26 February 2010

Review: "Il Divo"

Not to be confused with the operatic pop singing group created by Simon Cowell, Il Divo is a 2008 Italian film based on the life of former Italian Prime Minister Giulio Andreotti. The film premiered at the 2008 Cannes Film Festival where it won the Prix du Jury, the third most prestigious honour awarded at the festival, behind the Palme d'Or and the Grand Prix. I have not seen very many Italian films and am feeling incapable of even relating one title that I have seen. Although I have a very minimal understanding of Italian (having taken two university courses), I find that native speakers talk far too quickly for me to even begin to follow. The film was directed by Paolo Sorrentino, a young Italian filmmaker whose films have not garnered much international attention. His next effort with be an English-language film that stars reigning Best Actor winner Sean Penn. I remember seeing a trailer for the film during the summer and being very interested, though I imagined it to be more satirical and less focused on relating fact. I enjoyed the film, but I did struggle to follow a lot of the details -- which RottenTomatoes.com highlights. Giulio Andreotti was a seven-time elected Prime Minister of Italy, and Il Divo concentrates on the time period in 1992 when it was suspected that he had ties to the Mafia.

The film begins by highlighting various members of the Italian government and media that had been killed. This was one of the most stylistically brilliant parts of the film, and unfortunately it was ruined by the English-language subtitles that were required to understand the positions held by these men. Toni Servillo (who also starred in Gomorrah, a 2008 Italian film that was featured on many top ten lists) stars as Giulio Andreotti who was the leader of the Christian Democratic party, a political party that often blurred the lines between the government and the Mafia. The film highlights Andreotti's relationships with the members of his staff, his wife and family, and members of the Italian government. It seems evident throughout the film that Andreotti is in collusion with the Mafia, though there may be a lot of artistic license being used. The film is mainly driven by the kidnapping and death of Aldo Moro in 1978. Moro was Andreotti's chief rival, and it is assumed that Andreotti benefited from his untimely death. Unfortunately the film starts to lag about halfway through and the charm and humour seems to dissipate.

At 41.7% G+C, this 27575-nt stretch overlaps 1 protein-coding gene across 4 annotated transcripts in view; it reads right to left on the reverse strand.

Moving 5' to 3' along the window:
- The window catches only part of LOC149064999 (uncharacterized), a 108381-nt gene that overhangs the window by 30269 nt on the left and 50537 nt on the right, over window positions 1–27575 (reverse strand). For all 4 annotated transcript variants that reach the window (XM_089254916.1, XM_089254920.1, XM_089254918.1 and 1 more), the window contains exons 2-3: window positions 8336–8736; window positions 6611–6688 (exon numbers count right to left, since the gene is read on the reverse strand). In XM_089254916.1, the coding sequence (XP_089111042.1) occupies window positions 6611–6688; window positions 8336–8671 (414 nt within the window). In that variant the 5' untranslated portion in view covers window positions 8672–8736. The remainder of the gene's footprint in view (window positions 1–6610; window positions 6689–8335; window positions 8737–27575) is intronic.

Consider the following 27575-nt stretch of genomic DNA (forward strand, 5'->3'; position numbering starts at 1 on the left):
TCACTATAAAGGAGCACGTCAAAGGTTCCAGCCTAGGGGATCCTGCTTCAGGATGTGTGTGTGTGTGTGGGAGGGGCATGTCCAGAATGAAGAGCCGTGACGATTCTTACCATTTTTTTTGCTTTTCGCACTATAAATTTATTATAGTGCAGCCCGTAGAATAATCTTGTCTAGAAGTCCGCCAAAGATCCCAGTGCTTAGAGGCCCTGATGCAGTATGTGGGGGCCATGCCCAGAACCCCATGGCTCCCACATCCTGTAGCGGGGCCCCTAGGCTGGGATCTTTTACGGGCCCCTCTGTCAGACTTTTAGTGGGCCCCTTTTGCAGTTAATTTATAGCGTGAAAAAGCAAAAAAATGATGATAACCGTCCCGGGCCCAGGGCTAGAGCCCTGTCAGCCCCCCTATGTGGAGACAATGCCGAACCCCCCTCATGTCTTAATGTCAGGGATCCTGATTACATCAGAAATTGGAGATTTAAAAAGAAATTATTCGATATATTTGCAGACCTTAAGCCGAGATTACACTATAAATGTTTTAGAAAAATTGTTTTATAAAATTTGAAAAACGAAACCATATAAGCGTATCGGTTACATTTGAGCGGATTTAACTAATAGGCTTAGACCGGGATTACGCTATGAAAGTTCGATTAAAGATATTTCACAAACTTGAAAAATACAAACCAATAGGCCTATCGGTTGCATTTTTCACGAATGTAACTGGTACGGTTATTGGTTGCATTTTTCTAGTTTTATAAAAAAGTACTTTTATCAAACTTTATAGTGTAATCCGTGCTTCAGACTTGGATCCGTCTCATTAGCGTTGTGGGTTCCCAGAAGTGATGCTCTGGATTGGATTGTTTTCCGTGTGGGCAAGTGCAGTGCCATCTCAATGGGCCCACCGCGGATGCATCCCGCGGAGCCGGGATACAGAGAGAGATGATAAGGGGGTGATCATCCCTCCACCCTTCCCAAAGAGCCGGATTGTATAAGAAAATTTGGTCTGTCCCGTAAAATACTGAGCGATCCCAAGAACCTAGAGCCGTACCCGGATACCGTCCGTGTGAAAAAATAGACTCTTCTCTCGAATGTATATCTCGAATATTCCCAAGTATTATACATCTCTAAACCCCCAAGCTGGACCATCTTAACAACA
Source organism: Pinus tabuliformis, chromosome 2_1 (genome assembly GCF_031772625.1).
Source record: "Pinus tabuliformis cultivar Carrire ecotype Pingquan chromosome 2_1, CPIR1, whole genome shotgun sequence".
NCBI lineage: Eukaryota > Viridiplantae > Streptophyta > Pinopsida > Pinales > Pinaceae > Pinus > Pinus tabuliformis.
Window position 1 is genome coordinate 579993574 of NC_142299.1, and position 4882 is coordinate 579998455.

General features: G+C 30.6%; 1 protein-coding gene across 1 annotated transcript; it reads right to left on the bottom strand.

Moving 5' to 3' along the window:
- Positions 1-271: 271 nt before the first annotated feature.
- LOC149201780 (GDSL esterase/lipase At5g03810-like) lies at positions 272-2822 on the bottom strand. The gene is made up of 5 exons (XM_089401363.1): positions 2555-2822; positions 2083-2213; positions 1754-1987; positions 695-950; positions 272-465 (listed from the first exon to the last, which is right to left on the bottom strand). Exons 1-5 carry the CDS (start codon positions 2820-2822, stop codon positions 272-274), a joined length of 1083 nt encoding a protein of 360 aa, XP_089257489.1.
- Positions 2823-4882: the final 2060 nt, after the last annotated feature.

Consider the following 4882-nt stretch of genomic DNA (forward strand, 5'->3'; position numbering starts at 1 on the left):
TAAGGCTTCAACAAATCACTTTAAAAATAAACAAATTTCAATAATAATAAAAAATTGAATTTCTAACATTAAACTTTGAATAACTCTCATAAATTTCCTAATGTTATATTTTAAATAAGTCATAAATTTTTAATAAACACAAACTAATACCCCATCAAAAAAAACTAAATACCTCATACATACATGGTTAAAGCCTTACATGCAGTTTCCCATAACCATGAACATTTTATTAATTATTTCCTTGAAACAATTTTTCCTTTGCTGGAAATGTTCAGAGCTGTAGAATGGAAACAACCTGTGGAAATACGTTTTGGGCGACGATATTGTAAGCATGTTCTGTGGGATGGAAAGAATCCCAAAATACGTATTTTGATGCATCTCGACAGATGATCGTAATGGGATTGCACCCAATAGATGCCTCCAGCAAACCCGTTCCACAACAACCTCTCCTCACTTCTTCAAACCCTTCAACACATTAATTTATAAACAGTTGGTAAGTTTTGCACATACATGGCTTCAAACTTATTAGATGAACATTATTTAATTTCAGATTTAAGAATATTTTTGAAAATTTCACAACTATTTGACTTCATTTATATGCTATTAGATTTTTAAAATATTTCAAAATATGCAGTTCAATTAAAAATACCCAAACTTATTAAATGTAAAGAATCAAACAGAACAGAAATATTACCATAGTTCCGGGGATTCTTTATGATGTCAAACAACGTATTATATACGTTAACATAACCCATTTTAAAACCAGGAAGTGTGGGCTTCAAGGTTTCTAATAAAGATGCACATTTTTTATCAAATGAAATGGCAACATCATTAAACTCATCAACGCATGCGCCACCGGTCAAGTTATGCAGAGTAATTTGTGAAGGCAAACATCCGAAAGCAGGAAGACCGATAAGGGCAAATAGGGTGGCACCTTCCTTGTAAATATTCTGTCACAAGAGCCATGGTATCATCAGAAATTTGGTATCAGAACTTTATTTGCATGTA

Il Divo has been praised for its originality and styling. Aesthetically I found the film to be very original, certainly at the beginning and throughout many other important scenes. My chief complaint is that I do not believe the film works for foreign viewers. There are times when the subtitles are unable (or unwilling) to translate the professions of certain characters on screen because there is dialogue appearing on screen. Toni Servillo was captivating as Giulio Andreotti and the film does belong to him. It is wonderful to watch him emote through his facial expressions. Obviously it is very hard for an outsider to watch the film without having any prior knowledge of Italian politics. Maybe this is why I did not enjoy the film as much as I had hoped. I found it to be a mostly dry and boring biopic when I had envisioned a much more intelligent satire.

My rating: 2.5 stars out of 4.

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